Kerala is nicknamed “God’s Own Country” and it’s easy to see why it is called so.
One of India’s most beautiful and successful states, Kerala is a world away from the frenzy of elsewhere, as if India had passed through the Looking Glass and become an altogether more laid-back place.
Nestling between the Western Ghats and the Arabian Sea, Kerala is an enchanting mosaic of coconut groves and paddy fields, wide beaches and labyrinthine backwaters, verdant hills and rainforests. Its diverse culture is enriched by the three great religions that have ancient roots here. Hinduism is the religion of the majority, practiced here with a rare rigour that prohibits non-Hindus from entering most temples. Christianity, followed by a quarter of the population, was brought here by the Apostle Sufi.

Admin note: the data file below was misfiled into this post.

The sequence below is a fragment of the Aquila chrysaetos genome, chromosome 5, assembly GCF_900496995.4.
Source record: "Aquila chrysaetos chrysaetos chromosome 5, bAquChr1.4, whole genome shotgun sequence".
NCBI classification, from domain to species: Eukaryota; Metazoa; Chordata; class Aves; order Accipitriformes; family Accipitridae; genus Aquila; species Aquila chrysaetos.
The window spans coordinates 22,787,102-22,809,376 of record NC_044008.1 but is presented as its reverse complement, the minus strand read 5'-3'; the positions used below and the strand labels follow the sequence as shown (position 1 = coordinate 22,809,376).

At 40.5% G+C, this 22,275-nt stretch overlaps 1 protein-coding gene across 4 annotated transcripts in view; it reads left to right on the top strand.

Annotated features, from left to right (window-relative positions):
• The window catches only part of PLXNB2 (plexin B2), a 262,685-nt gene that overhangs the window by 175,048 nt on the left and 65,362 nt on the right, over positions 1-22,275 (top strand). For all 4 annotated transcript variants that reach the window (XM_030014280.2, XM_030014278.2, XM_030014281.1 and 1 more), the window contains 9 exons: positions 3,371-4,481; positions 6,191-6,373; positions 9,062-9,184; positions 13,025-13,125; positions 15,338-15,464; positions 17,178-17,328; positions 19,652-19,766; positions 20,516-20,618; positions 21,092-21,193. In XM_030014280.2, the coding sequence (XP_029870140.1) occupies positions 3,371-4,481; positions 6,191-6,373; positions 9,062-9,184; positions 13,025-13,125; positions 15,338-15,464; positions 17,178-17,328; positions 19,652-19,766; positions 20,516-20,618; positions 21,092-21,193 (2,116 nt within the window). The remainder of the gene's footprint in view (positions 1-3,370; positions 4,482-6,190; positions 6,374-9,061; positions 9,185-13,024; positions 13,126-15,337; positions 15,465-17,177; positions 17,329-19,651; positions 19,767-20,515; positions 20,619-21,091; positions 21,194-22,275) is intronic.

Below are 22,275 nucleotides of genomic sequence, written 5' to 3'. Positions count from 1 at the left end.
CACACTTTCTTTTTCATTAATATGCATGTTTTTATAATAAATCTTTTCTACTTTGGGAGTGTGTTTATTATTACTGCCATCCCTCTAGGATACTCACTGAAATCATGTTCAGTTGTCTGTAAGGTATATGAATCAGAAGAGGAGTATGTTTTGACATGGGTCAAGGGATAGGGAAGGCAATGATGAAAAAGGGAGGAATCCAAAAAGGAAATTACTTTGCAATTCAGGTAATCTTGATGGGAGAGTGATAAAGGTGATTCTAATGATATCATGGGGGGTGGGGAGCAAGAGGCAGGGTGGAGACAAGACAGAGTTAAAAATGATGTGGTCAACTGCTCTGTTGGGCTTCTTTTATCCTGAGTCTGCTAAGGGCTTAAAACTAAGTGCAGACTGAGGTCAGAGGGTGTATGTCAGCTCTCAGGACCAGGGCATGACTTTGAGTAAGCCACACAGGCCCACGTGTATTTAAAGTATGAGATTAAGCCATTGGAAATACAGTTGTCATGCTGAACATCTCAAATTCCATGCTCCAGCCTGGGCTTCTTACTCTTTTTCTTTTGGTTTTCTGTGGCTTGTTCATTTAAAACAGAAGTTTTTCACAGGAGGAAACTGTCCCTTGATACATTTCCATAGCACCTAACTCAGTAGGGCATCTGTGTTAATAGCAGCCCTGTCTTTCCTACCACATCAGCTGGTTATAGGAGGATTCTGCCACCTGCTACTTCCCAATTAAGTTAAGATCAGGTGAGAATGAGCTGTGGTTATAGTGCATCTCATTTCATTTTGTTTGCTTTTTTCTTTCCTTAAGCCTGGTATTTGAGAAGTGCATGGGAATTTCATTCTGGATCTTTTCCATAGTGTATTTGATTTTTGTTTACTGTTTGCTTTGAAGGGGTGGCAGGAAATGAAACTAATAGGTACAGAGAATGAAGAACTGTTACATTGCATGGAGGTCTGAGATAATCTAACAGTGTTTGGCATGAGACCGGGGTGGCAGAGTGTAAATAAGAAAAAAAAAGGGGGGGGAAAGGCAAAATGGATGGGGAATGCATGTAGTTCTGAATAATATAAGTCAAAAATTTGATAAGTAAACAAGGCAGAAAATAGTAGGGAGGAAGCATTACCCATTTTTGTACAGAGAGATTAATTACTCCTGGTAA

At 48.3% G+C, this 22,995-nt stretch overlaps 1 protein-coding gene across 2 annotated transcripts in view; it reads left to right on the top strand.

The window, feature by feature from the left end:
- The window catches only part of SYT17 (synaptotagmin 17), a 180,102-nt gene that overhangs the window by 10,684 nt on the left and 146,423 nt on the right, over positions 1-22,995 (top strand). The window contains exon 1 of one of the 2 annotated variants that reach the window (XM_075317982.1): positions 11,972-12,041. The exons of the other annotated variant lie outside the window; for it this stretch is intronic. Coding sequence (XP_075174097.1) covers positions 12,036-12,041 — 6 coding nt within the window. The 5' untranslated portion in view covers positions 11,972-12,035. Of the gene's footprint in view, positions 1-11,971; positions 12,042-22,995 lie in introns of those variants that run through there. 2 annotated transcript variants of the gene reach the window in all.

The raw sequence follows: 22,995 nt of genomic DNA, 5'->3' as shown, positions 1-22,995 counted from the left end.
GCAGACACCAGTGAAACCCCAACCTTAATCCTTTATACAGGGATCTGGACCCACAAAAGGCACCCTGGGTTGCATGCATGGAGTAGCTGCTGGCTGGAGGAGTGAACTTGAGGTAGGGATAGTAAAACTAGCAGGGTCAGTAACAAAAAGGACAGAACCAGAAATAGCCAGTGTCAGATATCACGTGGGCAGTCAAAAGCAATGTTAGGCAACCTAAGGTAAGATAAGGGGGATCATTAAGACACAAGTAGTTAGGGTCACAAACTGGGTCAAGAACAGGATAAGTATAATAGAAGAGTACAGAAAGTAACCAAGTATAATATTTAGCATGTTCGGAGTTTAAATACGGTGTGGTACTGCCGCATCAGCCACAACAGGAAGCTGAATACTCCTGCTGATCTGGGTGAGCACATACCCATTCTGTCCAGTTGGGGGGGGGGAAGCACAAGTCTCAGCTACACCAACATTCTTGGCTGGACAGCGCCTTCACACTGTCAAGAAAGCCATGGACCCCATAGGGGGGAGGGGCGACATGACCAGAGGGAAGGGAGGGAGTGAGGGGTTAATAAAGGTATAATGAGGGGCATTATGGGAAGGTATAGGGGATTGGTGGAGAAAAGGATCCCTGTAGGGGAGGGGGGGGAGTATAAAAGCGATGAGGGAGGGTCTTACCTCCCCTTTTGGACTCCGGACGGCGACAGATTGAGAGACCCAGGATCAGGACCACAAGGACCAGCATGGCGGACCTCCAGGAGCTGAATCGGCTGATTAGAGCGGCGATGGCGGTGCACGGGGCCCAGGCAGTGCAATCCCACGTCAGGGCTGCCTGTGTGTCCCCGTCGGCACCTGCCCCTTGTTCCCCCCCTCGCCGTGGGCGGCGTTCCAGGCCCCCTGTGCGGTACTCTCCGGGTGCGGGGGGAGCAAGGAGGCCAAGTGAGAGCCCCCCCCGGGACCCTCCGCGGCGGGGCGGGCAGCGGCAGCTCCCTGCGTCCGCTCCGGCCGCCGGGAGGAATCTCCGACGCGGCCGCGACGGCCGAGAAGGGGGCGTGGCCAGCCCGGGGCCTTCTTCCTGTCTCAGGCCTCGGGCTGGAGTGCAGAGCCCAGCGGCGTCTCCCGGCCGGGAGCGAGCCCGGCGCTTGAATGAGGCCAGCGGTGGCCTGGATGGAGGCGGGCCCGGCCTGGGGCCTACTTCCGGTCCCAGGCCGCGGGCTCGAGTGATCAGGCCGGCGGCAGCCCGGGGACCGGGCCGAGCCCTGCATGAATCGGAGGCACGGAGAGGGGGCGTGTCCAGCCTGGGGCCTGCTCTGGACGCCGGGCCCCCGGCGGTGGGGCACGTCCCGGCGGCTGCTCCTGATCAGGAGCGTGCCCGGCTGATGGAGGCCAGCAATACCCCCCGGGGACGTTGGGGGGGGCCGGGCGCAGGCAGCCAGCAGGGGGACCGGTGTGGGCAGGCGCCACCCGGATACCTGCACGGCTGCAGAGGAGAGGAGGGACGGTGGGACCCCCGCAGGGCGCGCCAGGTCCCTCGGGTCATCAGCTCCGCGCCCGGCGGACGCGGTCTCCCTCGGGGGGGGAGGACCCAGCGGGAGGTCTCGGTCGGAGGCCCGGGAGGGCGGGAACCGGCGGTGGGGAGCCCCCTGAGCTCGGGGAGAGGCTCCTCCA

Besides its famous backwaters, rice paddies, coconut groves, elegant houseboats and delicately spiced, bud-tingling cuisine, Kerala also offers azure seas, white crescents beaches, and evocative ex-colonial trading towns. Then there are the mountainous Western Ghats carpeted by spices and tea plantations, home to wild elephants, exotic birds and the odd tiger; and crazily vibrant traditions such as Kathakali – a blend of religious play and dance; kalarippayat – a gravity defying martial art, and theyyam – a trance-induced ritual. The main problem a visitor might find here is choosing where to linger the longest.